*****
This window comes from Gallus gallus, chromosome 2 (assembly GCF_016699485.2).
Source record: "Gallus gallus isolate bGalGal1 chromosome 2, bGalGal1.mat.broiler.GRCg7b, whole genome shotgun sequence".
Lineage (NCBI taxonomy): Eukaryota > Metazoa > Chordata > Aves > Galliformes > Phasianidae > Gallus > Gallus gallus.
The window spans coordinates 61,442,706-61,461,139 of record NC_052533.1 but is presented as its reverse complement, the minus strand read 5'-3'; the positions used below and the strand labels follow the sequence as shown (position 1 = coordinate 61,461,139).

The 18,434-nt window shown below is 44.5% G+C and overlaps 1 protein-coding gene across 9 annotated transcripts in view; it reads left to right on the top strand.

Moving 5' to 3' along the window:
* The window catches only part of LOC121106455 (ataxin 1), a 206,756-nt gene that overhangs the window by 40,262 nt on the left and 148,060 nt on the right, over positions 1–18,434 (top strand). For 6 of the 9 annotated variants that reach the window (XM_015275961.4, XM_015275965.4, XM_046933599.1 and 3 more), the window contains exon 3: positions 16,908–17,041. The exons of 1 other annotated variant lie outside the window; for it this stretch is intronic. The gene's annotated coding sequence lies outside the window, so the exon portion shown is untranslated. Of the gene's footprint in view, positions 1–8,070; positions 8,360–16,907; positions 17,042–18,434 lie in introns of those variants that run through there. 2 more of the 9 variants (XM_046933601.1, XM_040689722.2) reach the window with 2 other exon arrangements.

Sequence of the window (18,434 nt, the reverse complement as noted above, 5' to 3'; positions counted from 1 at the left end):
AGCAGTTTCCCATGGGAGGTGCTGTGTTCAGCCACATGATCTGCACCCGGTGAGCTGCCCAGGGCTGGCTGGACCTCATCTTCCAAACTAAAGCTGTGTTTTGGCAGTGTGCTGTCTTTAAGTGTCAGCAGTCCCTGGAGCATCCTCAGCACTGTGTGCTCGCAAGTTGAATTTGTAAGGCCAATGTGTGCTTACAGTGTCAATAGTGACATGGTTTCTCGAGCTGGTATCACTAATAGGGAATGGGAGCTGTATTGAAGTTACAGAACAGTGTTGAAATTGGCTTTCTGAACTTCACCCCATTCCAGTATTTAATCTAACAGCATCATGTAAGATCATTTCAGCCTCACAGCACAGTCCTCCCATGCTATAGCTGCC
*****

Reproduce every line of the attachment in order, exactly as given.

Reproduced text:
This window comes from Gallus gallus, chromosome 2 (assembly GCF_016699485.2).
Source record: "Gallus gallus isolate bGalGal1 chromosome 2, bGalGal1.mat.broiler.GRCg7b, whole genome shotgun sequence".
Lineage (NCBI taxonomy): Eukaryota > Metazoa > Chordata > Aves > Galliformes > Phasianidae > Gallus > Gallus gallus.
The window spans coordinates 61,442,706-61,461,139 of record NC_052533.1 but is presented as its reverse complement, the minus strand read 5'-3'; the positions used below and the strand labels follow the sequence as shown (position 1 = coordinate 61,461,139).

The 18,434-nt window shown below is 44.5% G+C and overlaps 1 protein-coding gene across 9 annotated transcripts in view; it reads left to right on the top strand.

Moving 5' to 3' along the window:
* The window catches only part of LOC121106455 (ataxin 1), a 206,756-nt gene that overhangs the window by 40,262 nt on the left and 148,060 nt on the right, over positions 1–18,434 (top strand). For 6 of the 9 annotated variants that reach the window (XM_015275961.4, XM_015275965.4, XM_046933599.1 and 3 more), the window contains exon 3: positions 16,908–17,041. The exons of 1 other annotated variant lie outside the window; for it this stretch is intronic. The gene's annotated coding sequence lies outside the window, so the exon portion shown is untranslated. Of the gene's footprint in view, positions 1–8,070; positions 8,360–16,907; positions 17,042–18,434 lie in introns of those variants that run through there. 2 more of the 9 variants (XM_046933601.1, XM_040689722.2) reach the window with 2 other exon arrangements.

Sequence of the window (18,434 nt, the reverse complement as noted above, 5' to 3'; positions counted from 1 at the left end):
AGCAGTTTCCCATGGGAGGTGCTGTGTTCAGCCACATGATCTGCACCCGGTGAGCTGCCCAGGGCTGGCTGGACCTCATCTTCCAAACTAAAGCTGTGTTTTGGCAGTGTGCTGTCTTTAAGTGTCAGCAGTCCCTGGAGCATCCTCAGCACTGTGTGCTCGCAAGTTGAATTTGTAAGGCCAATGTGTGCTTACAGTGTCAATAGTGACATGGTTTCTCGAGCTGGTATCACTAATAGGGAATGGGAGCTGTATTGAAGTTACAGAACAGTGTTGAAATTGGCTTTCTGAACTTCACCCCATTCCAGTATTTAATCTAACAGCATCATGTAAGATCATTTCAGCCTCACAGCACAGTCCTCCCATGCTATAGCTGCC